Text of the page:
Study Finds Varying Mental Workloads Among Amputees During Dual-task Walking
An article in the Orthotic & Prosthetic Almanac featured research led by University of Maryland kinesiology researchers Rodolphe Gentili, Emma Shaw and Bradley Hatfield on varying mental workloads among amputees during dual-task walking.
The use of prosthetics may require more cognitive demand of transfemoral (above-knee) amputees than transtibial (below-knee) amputees, the study found.
The researchers partnered with the Walter Reed National Military Medical Center to measure electrical activity in the brain, or electroencephalography, while participants with prosthetics performed tasks of varying cognitive difficulty, while either walking or sitting.
The study found no significant difference in walking speeds or accuracy in completing the cognitive tasks. But, researchers found evidence to suggest that there is an additional impact on neurocognitive processes to use a transfemoral prosthesis, as opposed to a transtibial prosthesis while walking and performing cognitive tasks.
Because lower-limb amputees experience difficulties and fears in navigating terrain and ensuring their safety when walking, the findings emphasize the need for future efforts to focus on the design of prosthetics, training practices and help with acclimation.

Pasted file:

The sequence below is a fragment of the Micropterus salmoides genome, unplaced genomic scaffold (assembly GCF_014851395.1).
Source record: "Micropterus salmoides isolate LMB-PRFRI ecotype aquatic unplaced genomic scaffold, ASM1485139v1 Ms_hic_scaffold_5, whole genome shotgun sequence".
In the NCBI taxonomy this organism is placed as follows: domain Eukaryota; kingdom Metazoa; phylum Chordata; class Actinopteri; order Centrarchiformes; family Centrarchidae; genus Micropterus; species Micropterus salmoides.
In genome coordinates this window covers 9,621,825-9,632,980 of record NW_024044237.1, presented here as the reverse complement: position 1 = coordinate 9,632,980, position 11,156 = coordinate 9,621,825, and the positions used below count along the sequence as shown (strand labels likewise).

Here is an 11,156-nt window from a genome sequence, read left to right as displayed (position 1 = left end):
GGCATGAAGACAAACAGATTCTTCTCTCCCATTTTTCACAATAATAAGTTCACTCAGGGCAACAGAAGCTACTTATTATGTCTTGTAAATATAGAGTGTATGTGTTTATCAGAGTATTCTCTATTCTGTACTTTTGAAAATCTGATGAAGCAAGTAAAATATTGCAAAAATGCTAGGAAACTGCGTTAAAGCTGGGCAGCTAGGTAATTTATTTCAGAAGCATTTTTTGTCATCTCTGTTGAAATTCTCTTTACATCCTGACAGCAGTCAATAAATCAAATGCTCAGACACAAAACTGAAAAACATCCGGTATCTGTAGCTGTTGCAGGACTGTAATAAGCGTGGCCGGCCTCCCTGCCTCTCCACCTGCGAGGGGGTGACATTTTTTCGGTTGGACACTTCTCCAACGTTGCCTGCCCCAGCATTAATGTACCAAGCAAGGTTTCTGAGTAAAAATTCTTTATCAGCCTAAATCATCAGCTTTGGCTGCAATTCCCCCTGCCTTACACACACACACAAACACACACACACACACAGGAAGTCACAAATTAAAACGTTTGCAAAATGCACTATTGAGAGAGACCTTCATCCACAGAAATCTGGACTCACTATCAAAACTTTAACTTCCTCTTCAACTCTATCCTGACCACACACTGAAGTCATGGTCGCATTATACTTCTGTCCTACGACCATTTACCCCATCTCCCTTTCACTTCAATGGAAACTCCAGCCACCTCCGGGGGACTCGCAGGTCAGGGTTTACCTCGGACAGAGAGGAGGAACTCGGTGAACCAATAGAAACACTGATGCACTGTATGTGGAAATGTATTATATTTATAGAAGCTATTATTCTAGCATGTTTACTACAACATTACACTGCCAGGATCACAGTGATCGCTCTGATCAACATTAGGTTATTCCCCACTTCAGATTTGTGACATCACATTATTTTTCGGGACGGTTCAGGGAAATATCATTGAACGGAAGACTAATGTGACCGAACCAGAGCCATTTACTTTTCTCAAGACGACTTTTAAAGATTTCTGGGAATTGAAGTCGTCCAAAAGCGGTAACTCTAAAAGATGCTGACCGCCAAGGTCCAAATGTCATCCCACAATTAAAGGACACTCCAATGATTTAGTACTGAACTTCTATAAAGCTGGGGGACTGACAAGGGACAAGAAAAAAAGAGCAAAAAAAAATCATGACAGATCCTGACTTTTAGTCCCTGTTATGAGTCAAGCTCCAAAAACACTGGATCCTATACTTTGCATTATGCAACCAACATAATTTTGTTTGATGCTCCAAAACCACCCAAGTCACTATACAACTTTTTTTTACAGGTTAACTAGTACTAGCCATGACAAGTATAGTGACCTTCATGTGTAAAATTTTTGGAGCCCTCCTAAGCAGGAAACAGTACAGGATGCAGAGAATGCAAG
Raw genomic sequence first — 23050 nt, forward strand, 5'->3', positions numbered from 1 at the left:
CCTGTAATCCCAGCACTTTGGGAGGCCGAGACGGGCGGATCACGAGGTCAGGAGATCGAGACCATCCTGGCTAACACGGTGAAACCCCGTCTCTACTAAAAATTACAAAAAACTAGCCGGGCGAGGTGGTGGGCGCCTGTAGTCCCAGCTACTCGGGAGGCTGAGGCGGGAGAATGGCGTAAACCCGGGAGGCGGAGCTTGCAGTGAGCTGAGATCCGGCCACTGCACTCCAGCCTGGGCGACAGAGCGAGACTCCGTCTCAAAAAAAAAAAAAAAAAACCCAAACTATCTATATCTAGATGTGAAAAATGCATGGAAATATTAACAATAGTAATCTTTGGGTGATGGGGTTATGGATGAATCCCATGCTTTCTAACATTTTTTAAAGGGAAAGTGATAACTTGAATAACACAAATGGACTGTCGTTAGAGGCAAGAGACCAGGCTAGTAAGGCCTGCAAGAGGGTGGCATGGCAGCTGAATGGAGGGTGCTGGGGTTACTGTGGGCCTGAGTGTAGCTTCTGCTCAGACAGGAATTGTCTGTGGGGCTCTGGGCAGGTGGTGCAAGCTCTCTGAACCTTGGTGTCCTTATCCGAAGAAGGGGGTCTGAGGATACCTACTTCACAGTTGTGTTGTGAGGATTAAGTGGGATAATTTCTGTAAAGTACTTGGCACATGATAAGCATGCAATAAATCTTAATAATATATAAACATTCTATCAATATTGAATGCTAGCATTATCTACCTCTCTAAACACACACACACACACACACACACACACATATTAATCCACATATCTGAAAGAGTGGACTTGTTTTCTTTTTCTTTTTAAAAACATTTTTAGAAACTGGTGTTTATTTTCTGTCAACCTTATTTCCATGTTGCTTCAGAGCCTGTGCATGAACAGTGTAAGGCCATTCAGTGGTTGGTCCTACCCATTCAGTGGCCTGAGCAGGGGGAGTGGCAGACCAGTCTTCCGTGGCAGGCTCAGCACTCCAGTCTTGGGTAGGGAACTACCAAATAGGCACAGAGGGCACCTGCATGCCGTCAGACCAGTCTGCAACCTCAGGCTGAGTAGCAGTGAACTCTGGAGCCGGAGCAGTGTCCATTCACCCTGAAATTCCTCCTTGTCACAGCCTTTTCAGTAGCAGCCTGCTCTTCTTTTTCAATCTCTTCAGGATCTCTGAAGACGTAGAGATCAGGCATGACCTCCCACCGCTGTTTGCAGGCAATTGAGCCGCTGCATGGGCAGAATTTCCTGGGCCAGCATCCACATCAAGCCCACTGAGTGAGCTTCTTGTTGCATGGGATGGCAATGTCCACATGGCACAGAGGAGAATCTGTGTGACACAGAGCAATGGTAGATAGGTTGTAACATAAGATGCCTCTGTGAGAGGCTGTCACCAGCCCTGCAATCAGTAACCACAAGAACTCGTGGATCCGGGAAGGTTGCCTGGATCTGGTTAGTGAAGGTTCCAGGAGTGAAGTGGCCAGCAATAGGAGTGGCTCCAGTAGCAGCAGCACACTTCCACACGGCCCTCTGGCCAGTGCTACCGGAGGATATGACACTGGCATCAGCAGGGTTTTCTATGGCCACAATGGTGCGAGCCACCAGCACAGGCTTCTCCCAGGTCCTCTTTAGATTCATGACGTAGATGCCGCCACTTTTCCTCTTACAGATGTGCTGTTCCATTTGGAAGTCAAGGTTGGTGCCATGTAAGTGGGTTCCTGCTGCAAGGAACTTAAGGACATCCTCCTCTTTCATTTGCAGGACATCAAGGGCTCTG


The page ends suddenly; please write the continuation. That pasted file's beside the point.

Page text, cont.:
“Our work suggests that a greater neuromechanical loss results in increased engagement of cognitive-motor resources, resulting in greater mental effort to possibly ensure safe walking while executing a secondary cognitive task,” Gentili told Q&P Almanac.
Further studies are needed to confirm these findings to larger populations and different situations, the researchers said.
The study, “A Comparison of Mental Workload in Individuals with Transtibial and Transfemoral Lower Limb Loss During Dual-Task Walking Under Varying Demand,” was published in the Journal of the International Neuropsychological Society.
Gentili’s research focuses on cognitive-motor control and learning. He directs the Neuromotor Control and Learning Laboratory at the School of Public Health.